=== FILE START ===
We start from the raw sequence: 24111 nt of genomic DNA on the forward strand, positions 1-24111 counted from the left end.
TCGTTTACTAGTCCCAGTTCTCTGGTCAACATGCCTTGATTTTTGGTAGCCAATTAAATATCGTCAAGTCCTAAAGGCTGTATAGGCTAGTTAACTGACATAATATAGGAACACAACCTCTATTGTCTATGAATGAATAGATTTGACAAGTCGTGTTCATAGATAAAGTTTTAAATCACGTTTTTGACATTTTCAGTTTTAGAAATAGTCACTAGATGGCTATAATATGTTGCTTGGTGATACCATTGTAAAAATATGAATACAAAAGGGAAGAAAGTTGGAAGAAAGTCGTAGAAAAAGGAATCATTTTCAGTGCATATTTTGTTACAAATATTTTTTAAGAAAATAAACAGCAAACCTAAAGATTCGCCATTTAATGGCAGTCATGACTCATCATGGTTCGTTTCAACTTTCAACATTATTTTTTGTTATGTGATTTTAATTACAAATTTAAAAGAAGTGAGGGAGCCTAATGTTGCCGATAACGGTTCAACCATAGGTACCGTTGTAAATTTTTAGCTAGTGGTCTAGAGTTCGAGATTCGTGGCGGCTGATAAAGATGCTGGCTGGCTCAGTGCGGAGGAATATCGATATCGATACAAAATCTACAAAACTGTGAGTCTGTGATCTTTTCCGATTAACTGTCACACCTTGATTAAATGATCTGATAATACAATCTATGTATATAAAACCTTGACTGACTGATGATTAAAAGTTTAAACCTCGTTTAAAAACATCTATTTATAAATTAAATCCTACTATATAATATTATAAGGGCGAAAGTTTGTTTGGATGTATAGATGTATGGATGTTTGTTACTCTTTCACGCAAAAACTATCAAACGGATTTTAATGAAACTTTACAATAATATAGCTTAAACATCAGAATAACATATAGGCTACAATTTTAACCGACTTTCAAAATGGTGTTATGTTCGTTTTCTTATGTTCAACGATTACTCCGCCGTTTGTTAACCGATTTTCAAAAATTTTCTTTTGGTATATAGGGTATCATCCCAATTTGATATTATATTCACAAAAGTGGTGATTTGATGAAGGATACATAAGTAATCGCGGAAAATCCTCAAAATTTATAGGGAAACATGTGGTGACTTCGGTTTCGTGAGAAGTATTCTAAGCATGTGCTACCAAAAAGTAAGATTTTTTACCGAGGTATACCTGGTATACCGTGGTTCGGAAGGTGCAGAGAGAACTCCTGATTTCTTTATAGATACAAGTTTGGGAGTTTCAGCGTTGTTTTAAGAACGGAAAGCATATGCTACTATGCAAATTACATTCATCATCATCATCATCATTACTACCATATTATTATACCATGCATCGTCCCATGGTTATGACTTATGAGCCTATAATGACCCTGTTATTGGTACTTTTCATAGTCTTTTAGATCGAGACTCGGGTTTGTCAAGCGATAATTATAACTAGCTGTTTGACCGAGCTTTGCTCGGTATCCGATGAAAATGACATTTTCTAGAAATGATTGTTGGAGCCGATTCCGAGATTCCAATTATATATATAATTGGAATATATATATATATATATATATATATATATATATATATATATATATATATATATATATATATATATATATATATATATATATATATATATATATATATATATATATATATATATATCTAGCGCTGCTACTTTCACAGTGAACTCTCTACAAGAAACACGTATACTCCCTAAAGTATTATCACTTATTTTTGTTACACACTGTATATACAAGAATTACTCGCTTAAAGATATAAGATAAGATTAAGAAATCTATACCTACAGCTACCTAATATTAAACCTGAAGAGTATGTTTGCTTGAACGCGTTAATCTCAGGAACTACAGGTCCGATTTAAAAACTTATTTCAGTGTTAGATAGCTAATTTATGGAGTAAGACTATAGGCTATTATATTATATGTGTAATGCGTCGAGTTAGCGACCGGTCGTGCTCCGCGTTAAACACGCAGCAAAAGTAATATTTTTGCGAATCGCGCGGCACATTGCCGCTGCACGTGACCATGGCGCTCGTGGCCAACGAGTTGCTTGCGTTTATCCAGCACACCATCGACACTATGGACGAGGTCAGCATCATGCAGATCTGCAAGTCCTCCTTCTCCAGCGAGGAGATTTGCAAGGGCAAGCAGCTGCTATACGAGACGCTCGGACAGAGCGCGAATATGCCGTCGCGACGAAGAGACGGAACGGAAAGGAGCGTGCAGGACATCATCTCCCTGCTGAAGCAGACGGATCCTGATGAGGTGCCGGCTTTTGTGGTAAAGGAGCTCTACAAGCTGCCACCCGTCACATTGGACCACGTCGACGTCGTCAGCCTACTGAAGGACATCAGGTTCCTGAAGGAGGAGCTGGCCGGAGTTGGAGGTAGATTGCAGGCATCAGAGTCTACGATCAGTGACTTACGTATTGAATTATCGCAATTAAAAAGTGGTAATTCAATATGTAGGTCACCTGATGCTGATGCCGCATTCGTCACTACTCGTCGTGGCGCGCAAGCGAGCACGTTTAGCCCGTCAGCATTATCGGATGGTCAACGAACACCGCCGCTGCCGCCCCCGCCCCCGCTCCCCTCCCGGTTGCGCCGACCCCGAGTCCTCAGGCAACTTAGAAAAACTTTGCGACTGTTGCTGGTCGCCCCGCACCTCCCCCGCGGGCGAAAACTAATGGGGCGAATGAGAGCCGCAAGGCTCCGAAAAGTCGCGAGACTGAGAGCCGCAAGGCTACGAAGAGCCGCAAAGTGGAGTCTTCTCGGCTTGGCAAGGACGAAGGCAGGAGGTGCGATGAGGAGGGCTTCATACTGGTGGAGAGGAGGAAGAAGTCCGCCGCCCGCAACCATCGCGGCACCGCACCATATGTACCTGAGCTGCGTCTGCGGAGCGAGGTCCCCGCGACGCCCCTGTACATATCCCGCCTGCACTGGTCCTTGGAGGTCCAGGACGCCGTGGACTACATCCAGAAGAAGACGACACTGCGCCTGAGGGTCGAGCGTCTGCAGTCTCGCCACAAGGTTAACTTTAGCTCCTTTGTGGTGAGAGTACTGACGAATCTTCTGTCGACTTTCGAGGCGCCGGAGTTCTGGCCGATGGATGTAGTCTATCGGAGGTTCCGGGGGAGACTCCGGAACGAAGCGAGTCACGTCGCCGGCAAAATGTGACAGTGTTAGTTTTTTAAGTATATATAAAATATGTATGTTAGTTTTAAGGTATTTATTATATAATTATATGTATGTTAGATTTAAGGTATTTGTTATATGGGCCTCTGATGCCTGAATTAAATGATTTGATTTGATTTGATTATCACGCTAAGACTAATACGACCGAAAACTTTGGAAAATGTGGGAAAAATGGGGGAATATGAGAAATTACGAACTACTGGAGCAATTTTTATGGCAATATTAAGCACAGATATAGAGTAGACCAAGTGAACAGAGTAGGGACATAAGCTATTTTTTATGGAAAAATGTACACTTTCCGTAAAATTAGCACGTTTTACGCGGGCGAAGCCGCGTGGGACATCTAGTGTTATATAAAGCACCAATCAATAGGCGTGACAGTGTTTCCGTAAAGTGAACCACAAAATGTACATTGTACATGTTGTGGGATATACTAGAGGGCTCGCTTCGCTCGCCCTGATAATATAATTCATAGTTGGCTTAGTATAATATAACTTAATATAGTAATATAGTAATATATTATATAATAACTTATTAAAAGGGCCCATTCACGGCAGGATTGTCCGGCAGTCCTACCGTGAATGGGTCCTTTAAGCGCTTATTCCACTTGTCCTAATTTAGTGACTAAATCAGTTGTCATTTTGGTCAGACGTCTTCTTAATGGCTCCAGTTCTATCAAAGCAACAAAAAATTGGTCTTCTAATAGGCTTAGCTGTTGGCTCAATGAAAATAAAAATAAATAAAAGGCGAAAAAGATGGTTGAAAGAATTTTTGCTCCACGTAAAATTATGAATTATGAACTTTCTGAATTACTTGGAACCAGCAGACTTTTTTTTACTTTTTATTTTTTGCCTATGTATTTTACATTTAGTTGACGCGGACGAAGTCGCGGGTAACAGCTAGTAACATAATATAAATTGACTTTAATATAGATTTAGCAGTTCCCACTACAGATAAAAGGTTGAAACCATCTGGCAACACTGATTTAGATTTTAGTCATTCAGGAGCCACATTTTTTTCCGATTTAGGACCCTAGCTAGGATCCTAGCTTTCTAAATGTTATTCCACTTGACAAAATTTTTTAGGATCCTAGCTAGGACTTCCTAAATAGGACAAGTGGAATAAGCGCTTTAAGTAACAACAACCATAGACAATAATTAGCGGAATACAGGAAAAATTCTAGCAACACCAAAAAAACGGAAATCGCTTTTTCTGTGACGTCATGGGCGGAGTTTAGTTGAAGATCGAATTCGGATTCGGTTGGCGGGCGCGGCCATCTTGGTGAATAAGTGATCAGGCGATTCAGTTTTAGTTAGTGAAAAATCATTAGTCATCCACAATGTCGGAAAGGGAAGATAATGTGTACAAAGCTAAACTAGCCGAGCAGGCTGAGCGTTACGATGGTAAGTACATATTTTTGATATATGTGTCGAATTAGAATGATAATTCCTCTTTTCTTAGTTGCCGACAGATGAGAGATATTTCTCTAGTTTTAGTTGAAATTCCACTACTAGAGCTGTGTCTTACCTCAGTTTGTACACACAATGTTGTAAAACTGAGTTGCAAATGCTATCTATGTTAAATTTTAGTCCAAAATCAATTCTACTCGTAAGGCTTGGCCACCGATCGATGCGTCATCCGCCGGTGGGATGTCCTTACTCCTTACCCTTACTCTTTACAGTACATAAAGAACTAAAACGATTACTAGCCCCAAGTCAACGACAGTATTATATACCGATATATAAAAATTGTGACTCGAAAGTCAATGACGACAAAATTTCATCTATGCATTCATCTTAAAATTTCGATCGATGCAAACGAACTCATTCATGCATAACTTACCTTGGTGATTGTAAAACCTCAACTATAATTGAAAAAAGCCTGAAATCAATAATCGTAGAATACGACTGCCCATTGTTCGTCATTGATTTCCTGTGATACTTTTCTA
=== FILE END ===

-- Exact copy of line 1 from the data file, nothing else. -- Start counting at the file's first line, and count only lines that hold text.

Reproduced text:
We start from the raw sequence: 24111 nt of genomic DNA on the forward strand, positions 1-24111 counted from the left end.